This proposal is centered on the concept of the stage and expands on its classification as a raised platform for performance or display. The stages act as in-betweens; they are both scenes for viewing and a place to be occupied. In this way, a theatrical stage becomes an architectural type. A showroom is an inherently theatrical environment; it is a place for display and public engagement. Within these showrooms, the stage is conceived as an object, a change in section, or a backdrop.
OFFIC Furniture Showroom
At the entrance of the office furniture showroom, an open floor plan is speckled with circular object stages that collect families of lounge furniture. Pendant light fixtures provide focal glow to these stages, while dense curtains enclose the platforms to form privatized rooms. These curtains act in concert with ceiling panels for acoustic privacy.
A stepped wooden platform at the front of the showroom doubles as a display stage and waiting area. Meeting rooms encased in glass appear as objects but also seem to be sunken into the wooden stage, particularly from inside. Translucent curtains add privacy and a touch of theatre to these rooms. To extend these stages in section, a wood slatted ceiling with microLEDs provides ambient illumination. This ceiling folds down to become a shelf that acts as a backdrop stage.
The workspace for the office staff is pushed to the back of the showroom, functioning as its own backdrop of activity. This type of stage is repeated as a screen to the restrooms, where inset shelving displays groups of objects. These three stage types allow the interior to create a dynamic, flexible space for display and occupation.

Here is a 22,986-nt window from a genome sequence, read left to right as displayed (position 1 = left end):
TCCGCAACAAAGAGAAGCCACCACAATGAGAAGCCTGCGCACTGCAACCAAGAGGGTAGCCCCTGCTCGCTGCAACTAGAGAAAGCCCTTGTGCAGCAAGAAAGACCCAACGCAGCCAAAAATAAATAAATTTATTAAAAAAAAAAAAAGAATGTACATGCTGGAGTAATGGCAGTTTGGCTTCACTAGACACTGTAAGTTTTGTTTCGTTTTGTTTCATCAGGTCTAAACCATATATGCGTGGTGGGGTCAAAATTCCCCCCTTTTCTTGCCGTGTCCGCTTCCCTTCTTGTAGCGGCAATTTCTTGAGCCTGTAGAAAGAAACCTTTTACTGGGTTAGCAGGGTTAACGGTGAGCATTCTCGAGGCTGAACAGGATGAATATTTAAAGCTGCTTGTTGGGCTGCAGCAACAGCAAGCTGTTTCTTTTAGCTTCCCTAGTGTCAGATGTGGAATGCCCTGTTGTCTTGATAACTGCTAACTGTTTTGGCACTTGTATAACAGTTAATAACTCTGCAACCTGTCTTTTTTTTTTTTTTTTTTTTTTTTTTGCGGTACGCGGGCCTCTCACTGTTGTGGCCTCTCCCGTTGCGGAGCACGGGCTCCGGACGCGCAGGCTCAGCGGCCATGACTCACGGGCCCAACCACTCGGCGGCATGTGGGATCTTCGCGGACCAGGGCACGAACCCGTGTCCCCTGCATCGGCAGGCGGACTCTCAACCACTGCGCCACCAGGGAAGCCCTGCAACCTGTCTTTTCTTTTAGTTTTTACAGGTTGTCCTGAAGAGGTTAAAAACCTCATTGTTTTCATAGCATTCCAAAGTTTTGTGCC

Domestic Furniture Showroom
For the domestic showroom, the stages exhibit individual furniture pieces such as side tables and chairs. These stages are intended to be movable and allow for a flexible space. As one progresses into the building, the experience shifts. Large, stepped stages showcase larger furniture groupings. These larger stages are divided by full-height curtains that create stage sets as rooms within rooms. Each sets of stage and curtain allows for a private engagement between the customer and the showpiece. The nature of the curtain also allows these spaces to be open, concealed or partially revealed.
The materiality of the interior is inherently stark. Tones of gray cover the walls, textile curtains and polished concrete floor. Carpet and wood stages provide a change in materiality with a change in elevation. This starkness allows the colored furniture to stand out as objects.
Lighting becomes crucial to curating this thematic experience. Each stage is lit by its own pendant fixture. This solution is focal and allows furniture pieces to be viewed in different lights. The curtains are also downlit and have freestanding lighting fixtures behind them. This allows the “in-between” to be a place for both circulation and way finding. Coupled with lighting, the interior demands a unique acoustic experience. The curtains act as sonic barriers. Additionally, acoustical lighting fixtures in the front of the building absorb sound. The result is a theatrical interior that provides an immersive engagement with the furniture on display.